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The pandemic's invisible toll: Experts see surge of mental health need for Black and Latino kids in Richmond
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The pandemic's invisible toll: Experts see surge of mental health need for Black and Latino kids in Richmond

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The five words were strung together in group chats on school-issued laptops. Emails. Homework assignments. Repeatedly, the monitoring system alerted administrators of the chilling digital trail Richmond Public Schools students were leaving behind in virtual learning.

“I want to kill myself.”

Then, came six words, flagged at least once.

“I have access to a gun.”

Since the outbreak, depression and anxiety have run rampant across the U.S., with an August Centers for Disease Control and Prevention study indicating that 1 in 4 young adults have seriously considered suicide in the past 30 days. Black and Latino respondents were at least twice as likely than any other group to report the same.

Now Richmond — a city with a nearly 21,000-student school system that’s 76.4% Black or Latino — is seeing an alarming surge among kids that childhood trauma experts fear an already cracked and underfunded mental health system is not equipped to handle.

“If you had asked me 18 months ago [before the pandemic], I would have been more clear cut,” said Angela Jones, RPS’ director of student and family services on what grades are seeing the most reports of self-harm and suicidal ideation.

“Most people might have said ‘I expect to hear that out of high school.’ We’re seeing it in very young ages. … We have a population of very young kids expressing some scary things about wanting to harm themselves.”

The Richmond school system said it doesn’t track the specific number of instances self-harm is mentioned, but that anecdotally there’s been an increase.

Jones said teachers, parents and students’ writing assignments have also identified recurring expressions of depression, grief and anger as children’s access to friends is continually limited — feelings only heightened after the killing of George Floyd, when RPS students saw the faces of Black lives lost to violence projected across hundreds of cities and thought of their own communities.

“Where was the rage for us?” they’d ask Jones.

For Richmond kids, the emotional toll of isolation, constant fear and loss students are experiencing is coupled with a pandemic that’s swept through Black and Latino families at disproportionately high rates, spiking hospitalizations and forcing funeral arrangements.

In Richmond alone, Black and Latino residents are nearly 85% of COVID hospitalizations. Across the country, they’re three times as likely to be infected as their white peers.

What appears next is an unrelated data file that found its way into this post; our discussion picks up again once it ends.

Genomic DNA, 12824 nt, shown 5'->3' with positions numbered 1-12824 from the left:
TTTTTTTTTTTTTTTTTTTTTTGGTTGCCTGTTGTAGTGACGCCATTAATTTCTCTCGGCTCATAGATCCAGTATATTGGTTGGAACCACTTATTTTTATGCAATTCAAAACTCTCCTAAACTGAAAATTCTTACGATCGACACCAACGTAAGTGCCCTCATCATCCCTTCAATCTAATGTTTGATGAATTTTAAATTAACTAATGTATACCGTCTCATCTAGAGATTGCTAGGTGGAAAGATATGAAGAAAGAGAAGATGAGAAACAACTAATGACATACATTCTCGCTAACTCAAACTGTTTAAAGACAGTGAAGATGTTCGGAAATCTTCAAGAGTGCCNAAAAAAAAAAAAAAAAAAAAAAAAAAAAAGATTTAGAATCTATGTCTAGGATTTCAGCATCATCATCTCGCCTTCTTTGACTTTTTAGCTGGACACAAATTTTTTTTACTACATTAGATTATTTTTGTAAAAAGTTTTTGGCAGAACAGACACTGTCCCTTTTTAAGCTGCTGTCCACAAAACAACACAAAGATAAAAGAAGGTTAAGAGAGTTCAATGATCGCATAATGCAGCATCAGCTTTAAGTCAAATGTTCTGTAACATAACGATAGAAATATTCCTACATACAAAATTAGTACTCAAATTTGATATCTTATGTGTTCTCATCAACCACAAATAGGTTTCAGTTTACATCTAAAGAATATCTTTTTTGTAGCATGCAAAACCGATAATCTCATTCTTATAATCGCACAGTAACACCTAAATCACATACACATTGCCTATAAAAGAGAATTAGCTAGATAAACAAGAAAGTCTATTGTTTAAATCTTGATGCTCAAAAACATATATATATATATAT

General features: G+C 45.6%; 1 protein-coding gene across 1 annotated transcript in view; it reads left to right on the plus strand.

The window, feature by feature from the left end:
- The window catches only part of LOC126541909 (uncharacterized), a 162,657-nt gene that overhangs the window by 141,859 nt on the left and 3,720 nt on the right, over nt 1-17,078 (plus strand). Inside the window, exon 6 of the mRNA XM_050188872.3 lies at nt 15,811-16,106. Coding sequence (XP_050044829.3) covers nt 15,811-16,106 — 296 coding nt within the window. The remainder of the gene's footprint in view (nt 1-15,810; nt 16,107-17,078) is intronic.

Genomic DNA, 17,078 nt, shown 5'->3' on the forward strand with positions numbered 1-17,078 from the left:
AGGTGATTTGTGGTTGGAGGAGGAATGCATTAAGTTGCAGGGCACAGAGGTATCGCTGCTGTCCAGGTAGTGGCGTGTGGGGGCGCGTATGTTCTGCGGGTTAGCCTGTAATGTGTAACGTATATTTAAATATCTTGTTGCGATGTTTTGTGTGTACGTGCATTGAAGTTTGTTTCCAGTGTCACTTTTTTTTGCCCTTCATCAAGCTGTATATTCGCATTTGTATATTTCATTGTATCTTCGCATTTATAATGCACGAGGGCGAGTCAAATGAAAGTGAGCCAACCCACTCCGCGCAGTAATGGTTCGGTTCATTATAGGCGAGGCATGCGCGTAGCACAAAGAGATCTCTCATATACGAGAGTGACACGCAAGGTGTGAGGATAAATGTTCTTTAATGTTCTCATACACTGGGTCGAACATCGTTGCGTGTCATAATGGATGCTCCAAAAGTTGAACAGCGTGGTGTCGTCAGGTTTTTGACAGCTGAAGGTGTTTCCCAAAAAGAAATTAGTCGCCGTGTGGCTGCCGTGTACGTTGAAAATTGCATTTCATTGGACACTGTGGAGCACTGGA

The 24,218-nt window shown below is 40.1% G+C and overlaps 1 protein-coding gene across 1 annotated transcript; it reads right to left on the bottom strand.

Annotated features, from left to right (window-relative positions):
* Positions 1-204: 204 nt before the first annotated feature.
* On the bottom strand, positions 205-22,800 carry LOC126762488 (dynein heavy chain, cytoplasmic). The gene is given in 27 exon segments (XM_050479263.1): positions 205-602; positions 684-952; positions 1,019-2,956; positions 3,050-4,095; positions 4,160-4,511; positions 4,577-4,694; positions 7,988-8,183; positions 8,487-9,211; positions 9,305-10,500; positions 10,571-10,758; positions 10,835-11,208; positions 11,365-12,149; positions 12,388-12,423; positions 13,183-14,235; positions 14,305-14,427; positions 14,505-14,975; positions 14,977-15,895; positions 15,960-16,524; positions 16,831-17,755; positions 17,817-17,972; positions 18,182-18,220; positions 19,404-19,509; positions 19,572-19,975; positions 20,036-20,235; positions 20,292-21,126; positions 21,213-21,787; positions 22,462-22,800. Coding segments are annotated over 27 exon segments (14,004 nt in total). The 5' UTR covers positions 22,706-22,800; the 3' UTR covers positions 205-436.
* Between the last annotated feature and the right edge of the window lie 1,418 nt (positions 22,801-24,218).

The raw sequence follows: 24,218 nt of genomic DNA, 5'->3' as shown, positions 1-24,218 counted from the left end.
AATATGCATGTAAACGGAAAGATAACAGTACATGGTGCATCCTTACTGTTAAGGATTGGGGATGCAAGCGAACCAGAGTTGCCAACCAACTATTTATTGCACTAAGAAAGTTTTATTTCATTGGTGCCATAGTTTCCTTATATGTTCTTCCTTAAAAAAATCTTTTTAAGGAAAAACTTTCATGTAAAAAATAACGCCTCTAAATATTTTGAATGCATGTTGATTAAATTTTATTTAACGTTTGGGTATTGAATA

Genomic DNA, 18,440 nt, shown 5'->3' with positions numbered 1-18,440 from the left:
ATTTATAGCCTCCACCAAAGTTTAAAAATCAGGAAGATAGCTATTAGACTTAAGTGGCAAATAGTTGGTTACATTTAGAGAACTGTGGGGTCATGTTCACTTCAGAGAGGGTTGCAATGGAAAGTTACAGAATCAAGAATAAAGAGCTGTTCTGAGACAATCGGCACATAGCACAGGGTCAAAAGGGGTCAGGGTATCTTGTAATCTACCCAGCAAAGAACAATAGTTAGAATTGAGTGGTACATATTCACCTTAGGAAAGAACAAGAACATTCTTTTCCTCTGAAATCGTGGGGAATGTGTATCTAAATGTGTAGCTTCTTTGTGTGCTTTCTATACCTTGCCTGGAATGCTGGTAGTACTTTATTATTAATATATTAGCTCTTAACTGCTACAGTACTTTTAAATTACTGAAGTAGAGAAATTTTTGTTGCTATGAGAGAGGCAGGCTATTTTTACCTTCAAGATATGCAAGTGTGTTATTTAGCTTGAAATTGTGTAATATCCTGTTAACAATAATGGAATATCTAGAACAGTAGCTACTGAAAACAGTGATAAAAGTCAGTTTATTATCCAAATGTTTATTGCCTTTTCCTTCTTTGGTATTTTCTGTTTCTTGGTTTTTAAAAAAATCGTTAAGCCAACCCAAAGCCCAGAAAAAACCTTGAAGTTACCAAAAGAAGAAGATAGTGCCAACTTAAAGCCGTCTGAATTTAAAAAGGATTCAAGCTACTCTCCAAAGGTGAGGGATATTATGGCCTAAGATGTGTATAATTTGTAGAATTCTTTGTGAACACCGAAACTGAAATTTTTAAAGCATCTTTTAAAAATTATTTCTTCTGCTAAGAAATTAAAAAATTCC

Meanwhile, many of their parents are on the frontlines as cleaning staff, construction workers and child care providers, risking their health to support their families.

In August, gunshots rang out roughly every 18 hours in Richmond — the city’s deadliest month since 2017. Then came September, when students sat in what space they had, turned their computers on for virtual school, and silently carried the weight.

“It is deeper for our kids who are seeing things happen every day that aren’t making the news, or they’re losing friends or losing family members,” Jones said. “They’re scared of having to make a choice between joining the friction or going against it.”

The pandemic layered the trauma where trauma was already most severe, said Robert Bolling.

As CEO of ChildSavers, a nonprofit that focuses on trauma-informed therapy for children in low-income areas and whose patient population for school-based services is 91% Black, Bolling knew what they were up against — the invisible toll kids would have to bear.

“We are dealing with children who had, by the time they turned 9 years old, experienced significant traumatic events in their lives,” Bolling said, noting that many of these include poverty, neglect, abuse, sexual assault or witnessing violence. “Toxic trauma happens when a kid experiences that four times in their lives. Our children average six.”

In 2018-19 data from the National Survey of Children’s Health, nearly 61% of Black or Latino children in Virginia experienced at least one of these traumatic events. That was 1.2 times the national average for the same groups.

The lingering effect of childhood trauma can fuel substance abuse, chronic illnesses such as heart disease or cancer, and early death, according to the National Child Traumatic Stress Network — a pattern the pandemic threatens to worsen.

In recent weeks, Dr. Danny Avula, director of Richmond and Henrico Health Districts, said he’s seen at least eight teenagers hospitalized after a suicide attempt while working overnight shifts at a local hospital. They were awaiting bed placement at Virginia Treatment Center for Children or Tucker psychiatric facilities in Richmond.

“The heartbreaking part of that is that every psychiatric facility for kids in the state of Virginia was full,” Avula said. “There was just nowhere.”

Nationwide, children with thoughts of self-harm are waiting days in emergency rooms because there aren’t enough psychiatric beds, according to a recent Associated Press report.

In Virginia, the state is faced with a critical shortage of behavioral health workers for children that predates the pandemic, and while private facilities exist, there’s only one state-run psychiatric hospital for kids, which has 48 beds and is located in Staunton.